Some of the best buckets have been the "free ones" - they come with equine supplements or from the local delis/bakeries/restaurants around us! You will find that you will use lots of buckets for many different things when you have horses (I love our BRUSH buckets that were color coded either for each horse or for each child). I, too, use bleach a couple of times a year for cleaning - try to do it in the spring and the fall.

There are many on-line catalogs now for equine. There are quite a number for Minis alone - several that are listed on this forum... You can peruse them for ideas and choices and purchasing.

Are you looking at youngsters or older trained minis? Mares, geldings? Size? How much paddock/pasture space do you have?

I find that ours pretty regularly exercise themselves - even my "oldsters" - but that's due to them all having access to each other. I have some that probably wouldn't exercise at all if they didn't have encouragement. The larger minis can be driven and many do enjoy having a "job" - whether it be driving, helping w/ farm work or in-hand exercising and therapy work. The smaller your paddock/pasture arrangement, the more exercise you may need to provide.

I have had very few equine over the years that played w/ any toys. I see all these fantastic videos (some from my acquaintances & friends) - but most of ours - don't seem to ever develop a love for any toys. It really varies with the equine, I think. My boarder has purchased several toys already for her penned mini - we spend more time chasing the darn things down when the wind pushes or blows them out then the horse plays w/ them. With our new set up here (very spread out) - I am getting much more exercise myself!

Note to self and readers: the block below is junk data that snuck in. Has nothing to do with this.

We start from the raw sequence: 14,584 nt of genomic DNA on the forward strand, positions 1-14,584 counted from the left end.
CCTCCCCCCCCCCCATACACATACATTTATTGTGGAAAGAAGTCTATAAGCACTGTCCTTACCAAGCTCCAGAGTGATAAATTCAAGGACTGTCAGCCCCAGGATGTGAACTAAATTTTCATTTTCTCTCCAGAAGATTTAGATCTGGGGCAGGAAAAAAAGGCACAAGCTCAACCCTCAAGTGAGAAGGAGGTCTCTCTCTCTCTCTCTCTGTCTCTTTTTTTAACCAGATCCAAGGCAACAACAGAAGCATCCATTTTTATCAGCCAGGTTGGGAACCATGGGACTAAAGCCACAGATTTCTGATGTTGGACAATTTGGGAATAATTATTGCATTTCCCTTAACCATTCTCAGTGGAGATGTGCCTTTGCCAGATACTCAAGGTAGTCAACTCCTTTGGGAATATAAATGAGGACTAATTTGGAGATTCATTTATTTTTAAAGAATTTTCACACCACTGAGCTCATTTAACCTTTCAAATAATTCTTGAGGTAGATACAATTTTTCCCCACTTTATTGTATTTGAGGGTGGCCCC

and so that you know - I LOVE our equine. I spend much time with them - not just because it's required for caring for them, but because I enjoy it. We currently own 2 larger equine, 1 "medium" 1/2 shetland pony, 1 "small" 1/2 shetland pony, 21 Shetlands in sizes from 32" - 44" in height. Our boarder has a mini that I think is 29/30" and now has one of our shetlands that is about 32/33" now (not yet 2 so still growing). Our current pasture situation is about 7 acres perimeter fenced, with paddocks w/i that (not finished yet). The two stud pens are 3 - 16' panels long and 20' (approximately) wide, 1 - 16' panel & 1 - 4' gate. Our round pen, when reconstructed, will be 60' - allowing us to work the larger ponies/horses from the ground or under saddle and actually hook/drive the smaller ones to a cart. We pleasure drive and drive for "work" - single, pairs and 3 abreast pulling farm equipment, carts, carriages and wagons. My goal is to have a 4 - 6 up hitch similar to Bsharps' set up - but not sure we'll get there... We just moved onto this property in December 2014 and the last of our ponies was picked up on January 19th from their temporary living quarters... The total property size is 21 acres - most of it in trees that will eventually have walking/riding/driving paths thru it w/o destroying the forested areas.
 

lkblazin

Well-Known Member
Joined
Jul 15, 2013
Messages
1,060
Reaction score
164
Location
Northern Illinois
Welcome!! Minis are fantastic little balls of awesome. I feel like everyone has already answered your questions. If there are more ask away
 

Tess

Well-Known Member
Joined
Mar 2, 2015
Messages
122
Reaction score
34
Location
Inland Northwest
Hi,

The age of the minis I am looking at are 2,3, and 6 yrs old. I am probably going to chose the 2 and 3 year olds. According to the breeder She stood 36-1/2 inches on 7-24-14. She has a super dispodition, and prefers people to feed(usually). She has a maternal 1/2 sister thats been shown to top 10, and other siblings that have shown very well. That is the 3 yr old mini. According to the breeder Amber is a pretty little girl with a laid back, easy going outlook on life. She doesn't really care what you do. She stood 33 inches on 7-24-14. That is the 2 yr old. According to the breeder Charity is 34 inches, and a spirited, striking looking mare. She can be hard to catch, but is easy to handle once she is. That is the 6 yr old.

All three of them are mares. I want to chose two of the three minis.